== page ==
The 2019 amendment was made to avoid the risk or possibility of the terms and conditions being overlooked by consumers. This was the case prior to the amendment, as airlines merely provided website links to the contract of carriage.
Further, the new Paragraph 7(1A) imposes a positive obligation on airlines to ensure that the key terms and conditions set out in the amended Paragraph 7(1) are communicated to consumers before they purchase a ticket, even where the ticket is purchased from a travel agent. This ensures that airlines can also be held accountable when an agent fails to comply with the disclosure requirement.
Regulation of refunds
Previously, most airlines were charging consumers between RM15.00 and RM300.00 as a processing fee for providing passenger service charge refunds (an amount which could exceed the amount of the service charge itself), while others imposed no fees.
By introducing a new Paragraph 7A into the 2019 code, refunds are now regulated. Among other things, following a request, the new paragraph requires contracting airlines to refund:
In respect of refunds for government-imposed taxes and fees and fees and charges prescribed under any written law, contracting airlines can charge a processing fee of up to 5% of the taxes, fees or charges. However, no such processing fee can be charged if the contracting airline has already charged a processing fee to refund the base fare or charges for optional services.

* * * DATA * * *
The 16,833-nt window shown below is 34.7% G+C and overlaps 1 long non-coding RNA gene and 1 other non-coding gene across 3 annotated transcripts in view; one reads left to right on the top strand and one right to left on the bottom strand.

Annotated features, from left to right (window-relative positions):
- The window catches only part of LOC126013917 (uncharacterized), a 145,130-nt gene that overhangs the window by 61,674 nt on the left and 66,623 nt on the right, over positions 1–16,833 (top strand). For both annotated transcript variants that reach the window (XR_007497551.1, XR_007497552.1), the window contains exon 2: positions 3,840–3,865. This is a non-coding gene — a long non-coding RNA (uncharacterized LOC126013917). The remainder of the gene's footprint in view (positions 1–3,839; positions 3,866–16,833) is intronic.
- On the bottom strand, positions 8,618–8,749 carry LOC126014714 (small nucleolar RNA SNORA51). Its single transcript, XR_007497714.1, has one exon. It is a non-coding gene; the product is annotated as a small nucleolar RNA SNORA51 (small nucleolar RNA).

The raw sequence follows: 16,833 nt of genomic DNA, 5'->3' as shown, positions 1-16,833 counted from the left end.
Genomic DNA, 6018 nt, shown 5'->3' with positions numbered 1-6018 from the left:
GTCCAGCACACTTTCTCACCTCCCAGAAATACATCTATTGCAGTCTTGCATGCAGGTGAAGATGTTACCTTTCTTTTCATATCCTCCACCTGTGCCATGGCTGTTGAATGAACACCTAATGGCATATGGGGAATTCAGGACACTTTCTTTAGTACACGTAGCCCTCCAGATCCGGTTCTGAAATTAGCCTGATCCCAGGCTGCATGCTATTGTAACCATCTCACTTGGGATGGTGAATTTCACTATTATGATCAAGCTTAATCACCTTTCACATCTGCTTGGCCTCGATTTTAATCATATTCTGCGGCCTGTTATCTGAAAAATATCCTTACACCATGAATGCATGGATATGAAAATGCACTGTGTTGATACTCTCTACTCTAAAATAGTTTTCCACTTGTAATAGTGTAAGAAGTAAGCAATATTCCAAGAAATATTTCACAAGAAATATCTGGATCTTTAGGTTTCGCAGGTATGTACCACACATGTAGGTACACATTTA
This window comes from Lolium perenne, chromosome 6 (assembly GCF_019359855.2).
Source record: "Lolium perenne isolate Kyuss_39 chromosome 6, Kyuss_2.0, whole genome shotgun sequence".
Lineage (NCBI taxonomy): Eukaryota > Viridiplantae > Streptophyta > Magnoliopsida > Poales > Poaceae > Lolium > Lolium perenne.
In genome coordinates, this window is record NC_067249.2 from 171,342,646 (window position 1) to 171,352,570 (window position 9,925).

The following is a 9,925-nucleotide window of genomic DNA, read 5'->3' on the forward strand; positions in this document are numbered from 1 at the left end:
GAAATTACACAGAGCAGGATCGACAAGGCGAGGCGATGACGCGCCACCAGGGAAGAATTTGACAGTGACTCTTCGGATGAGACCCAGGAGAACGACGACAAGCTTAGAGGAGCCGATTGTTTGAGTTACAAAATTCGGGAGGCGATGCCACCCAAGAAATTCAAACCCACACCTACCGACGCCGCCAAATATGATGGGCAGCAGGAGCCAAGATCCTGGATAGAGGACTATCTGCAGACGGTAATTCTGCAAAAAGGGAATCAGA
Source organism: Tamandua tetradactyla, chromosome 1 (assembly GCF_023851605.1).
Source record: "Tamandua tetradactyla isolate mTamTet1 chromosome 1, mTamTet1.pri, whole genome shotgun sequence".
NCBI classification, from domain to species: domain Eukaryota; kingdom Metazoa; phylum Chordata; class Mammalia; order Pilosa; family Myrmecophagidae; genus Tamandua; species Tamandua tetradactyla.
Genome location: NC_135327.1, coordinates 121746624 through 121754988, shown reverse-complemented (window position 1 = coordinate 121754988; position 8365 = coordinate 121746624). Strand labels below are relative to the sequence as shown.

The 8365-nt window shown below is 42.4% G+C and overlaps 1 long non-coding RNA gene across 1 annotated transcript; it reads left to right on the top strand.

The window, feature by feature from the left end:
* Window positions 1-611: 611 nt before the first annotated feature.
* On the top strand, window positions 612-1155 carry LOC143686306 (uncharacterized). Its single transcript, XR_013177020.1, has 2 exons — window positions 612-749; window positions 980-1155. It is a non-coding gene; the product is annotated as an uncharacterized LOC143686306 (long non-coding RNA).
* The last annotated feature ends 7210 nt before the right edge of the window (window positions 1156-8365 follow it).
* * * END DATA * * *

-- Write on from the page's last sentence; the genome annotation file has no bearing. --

Further, contracting airlines must remit a refund within 30 days from the date of the claim for the refund. However, if a ticket is purchased from a travel agent or through a travel portal, the refund must be remitted within 30 days of the consumer submitting their claim, in accordance with the terms and conditions agreed between the contracting airline and the travel agent or relevant travel portal (as the case may be).
Any tax that is not refunded to the consumer must be dealt with in accordance with the Unclaimed Moneys Act 1965.
Change in-flight status, route cessation and planned rescheduling
Previously, an airline's obligation to provide information to passengers and the public of any "change in the status of a flight" applied only where there was:
It did not previously cover situations where the airline changed the flight to an earlier time or where the flight was cancelled due to route cessation. As such, the substitution of the previous Paragraph 8(3) aims to cover these two situations.
Further, substituting Paragraph 8(1) and inserting the new Paragraph 8(4) means that:
The new Paragraph 8(5) requires operating airlines to provide passengers with a letter regarding any cancellation or delay of 30 minutes or more of their flight, if so requested.